"I have a prostate like an Idaho potato." -- "Get the butter."
- Paul (Marlon Brando) to Jeanne (Maria Schneider)
Chicago Sun-Times - 08/11/1995
"...The look, feel and sound of the film are evocative..."
Rolling Stone - 02/19/2004
"[Brando gives] one of his most ferocious and feeling performances."
Entertainment Weekly - 07/16/2004
"Brando communicates a great sense of erotic abandon..."
Premiere - 10/01/2004
"Brando is astonishing."
A.V. Club - 03/09/2011
"Given Vittorio Storaro's lush photography and Gato Barbieri's rich jazz score, there was no mistaking it for anything but art..."
Total Film - 06/01/2012 4 stars out of 5 -- "[H]ere Brando's unpredictability is electrifying as the anguished, self-loathing Paul alternates between charm, petulance and bitter wit."
Originally famed for its sexual frankness, Bernardo Bertolucci's LAST TANGO IN PARIS has managed to endure due to its sophisticated storytelling and brave lead performances. Marlon Brando incorporated details from his own life into the character of Paul, the globetrotting American who finally settled into a marriage and proprietorship of a fleabag hotel in Paris. But when his wife commits suicide, Paul goes into an existential tailspin. One day, while wandering through an apartment that is available for rent, he encounters Jeanne (Maria Schneider), a lovely Parisian girl (she's 20 to Paul's 45) who is also viewing the apartment. The two become intimate and have a heated affair, carried on without names, in the apartment where they first met. While Paul clearly hopes to forget about his wife, Jeanne is simply overwhelmed by her fiancé (Jean-Pierre Leaud, in a somewhat Bertolucci-satirizing role), a filmmaker who wants her to be his subject and inspiration. Nothing is taboo in their relationship, but confrontation comes when Paul breaks the spell of impersonality. Brando's monologue beside his dead wife has sent many a film student into a paroxysm of pleasure in this groundbreaking erotic drama from acclaimed director Bertolucci (THE CONFORMIST, THE LAST EMPEROR).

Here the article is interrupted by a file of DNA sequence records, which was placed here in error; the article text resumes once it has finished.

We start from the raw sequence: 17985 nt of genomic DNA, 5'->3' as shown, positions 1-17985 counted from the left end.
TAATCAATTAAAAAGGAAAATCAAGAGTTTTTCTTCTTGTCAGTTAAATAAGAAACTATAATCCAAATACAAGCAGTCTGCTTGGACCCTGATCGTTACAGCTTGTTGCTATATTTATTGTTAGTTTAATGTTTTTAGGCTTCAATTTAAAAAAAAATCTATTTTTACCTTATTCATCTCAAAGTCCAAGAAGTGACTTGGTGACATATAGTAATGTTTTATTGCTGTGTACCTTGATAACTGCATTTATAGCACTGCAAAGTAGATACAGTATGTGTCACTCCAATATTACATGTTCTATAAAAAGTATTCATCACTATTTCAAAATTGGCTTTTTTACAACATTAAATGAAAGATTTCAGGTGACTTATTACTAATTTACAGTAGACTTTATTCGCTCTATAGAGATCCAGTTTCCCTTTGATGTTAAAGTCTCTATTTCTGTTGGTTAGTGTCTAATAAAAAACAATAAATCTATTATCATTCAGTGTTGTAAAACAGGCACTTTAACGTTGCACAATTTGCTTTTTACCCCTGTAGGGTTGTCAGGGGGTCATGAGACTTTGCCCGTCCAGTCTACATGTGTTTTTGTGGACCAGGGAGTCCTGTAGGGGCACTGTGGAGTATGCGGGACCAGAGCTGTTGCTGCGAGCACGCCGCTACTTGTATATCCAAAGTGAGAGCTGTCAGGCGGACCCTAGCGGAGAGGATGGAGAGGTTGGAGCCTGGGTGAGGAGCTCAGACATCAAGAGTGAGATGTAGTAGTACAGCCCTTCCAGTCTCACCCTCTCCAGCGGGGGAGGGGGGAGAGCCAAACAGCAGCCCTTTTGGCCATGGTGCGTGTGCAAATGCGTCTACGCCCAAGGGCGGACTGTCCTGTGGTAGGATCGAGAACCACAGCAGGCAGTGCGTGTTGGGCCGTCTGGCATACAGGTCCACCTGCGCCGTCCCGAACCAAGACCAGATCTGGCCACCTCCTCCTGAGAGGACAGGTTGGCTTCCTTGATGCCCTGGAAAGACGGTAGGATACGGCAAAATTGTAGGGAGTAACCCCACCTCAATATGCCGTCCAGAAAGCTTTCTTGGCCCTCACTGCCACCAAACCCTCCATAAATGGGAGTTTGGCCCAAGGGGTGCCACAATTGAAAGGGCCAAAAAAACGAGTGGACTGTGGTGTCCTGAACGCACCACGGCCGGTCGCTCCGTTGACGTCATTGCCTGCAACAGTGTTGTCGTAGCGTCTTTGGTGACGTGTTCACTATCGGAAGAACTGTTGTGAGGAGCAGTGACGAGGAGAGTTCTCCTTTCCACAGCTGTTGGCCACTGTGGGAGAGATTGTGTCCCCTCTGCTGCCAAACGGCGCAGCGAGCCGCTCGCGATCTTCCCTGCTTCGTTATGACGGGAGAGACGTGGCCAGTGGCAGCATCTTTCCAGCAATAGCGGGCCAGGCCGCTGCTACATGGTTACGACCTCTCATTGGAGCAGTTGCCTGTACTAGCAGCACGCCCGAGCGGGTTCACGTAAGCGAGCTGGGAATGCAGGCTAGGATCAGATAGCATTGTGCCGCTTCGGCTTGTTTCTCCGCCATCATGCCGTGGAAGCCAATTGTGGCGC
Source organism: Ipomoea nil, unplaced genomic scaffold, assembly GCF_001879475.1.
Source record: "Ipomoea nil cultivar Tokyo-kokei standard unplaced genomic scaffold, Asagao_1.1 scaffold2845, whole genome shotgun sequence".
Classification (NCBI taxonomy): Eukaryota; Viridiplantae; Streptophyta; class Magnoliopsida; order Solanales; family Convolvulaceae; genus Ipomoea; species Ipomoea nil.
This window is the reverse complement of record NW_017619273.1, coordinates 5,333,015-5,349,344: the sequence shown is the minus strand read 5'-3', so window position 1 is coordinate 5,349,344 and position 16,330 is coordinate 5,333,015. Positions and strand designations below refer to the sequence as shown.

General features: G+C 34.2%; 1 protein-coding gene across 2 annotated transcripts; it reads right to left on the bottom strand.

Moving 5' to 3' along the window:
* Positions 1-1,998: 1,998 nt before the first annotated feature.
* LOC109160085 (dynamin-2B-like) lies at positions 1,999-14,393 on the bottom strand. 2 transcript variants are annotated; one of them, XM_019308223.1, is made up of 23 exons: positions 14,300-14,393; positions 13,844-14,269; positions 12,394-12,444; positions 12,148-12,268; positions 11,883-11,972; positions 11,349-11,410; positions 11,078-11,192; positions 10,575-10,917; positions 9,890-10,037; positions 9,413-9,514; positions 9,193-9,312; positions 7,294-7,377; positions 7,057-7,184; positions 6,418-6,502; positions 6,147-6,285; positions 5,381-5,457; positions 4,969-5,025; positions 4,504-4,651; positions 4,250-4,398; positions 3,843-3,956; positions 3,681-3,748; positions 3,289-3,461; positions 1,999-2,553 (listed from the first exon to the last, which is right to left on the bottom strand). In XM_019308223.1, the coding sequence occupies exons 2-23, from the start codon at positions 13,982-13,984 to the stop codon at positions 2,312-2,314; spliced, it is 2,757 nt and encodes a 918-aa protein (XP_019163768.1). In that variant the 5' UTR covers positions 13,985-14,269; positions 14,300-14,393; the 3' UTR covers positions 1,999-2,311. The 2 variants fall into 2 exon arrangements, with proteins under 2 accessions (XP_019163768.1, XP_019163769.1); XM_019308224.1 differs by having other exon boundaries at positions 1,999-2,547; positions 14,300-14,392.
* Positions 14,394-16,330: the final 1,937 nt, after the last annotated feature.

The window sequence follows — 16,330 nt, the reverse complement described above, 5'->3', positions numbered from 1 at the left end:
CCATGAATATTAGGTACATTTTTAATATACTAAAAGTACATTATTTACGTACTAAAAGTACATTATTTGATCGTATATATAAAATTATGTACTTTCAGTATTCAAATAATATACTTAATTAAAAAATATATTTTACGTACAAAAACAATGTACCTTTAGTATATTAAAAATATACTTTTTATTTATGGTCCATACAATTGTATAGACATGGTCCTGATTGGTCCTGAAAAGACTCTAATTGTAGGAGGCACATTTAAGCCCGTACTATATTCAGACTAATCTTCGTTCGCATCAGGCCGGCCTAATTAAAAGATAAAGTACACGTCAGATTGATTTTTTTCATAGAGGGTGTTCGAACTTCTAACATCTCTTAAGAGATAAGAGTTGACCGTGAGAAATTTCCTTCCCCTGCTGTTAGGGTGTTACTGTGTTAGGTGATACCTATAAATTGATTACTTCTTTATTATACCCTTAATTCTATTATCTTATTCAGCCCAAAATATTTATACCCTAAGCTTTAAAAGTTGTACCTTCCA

Marlon Brando plays Paul, an American expatriate whose wife has recently committed suicide. Maria Schneider is Jeanne, a young Frenchwoman engaged to be married to an earnest young filmmaker. When they meet by chance in an empty Paris apartment, Paul and Jeanne embark on an intense sexual relationship that obliterates the outside world each is hiding from. Bertolucci and Brando created controversy with their poignant vision of desire inflamed by grief.
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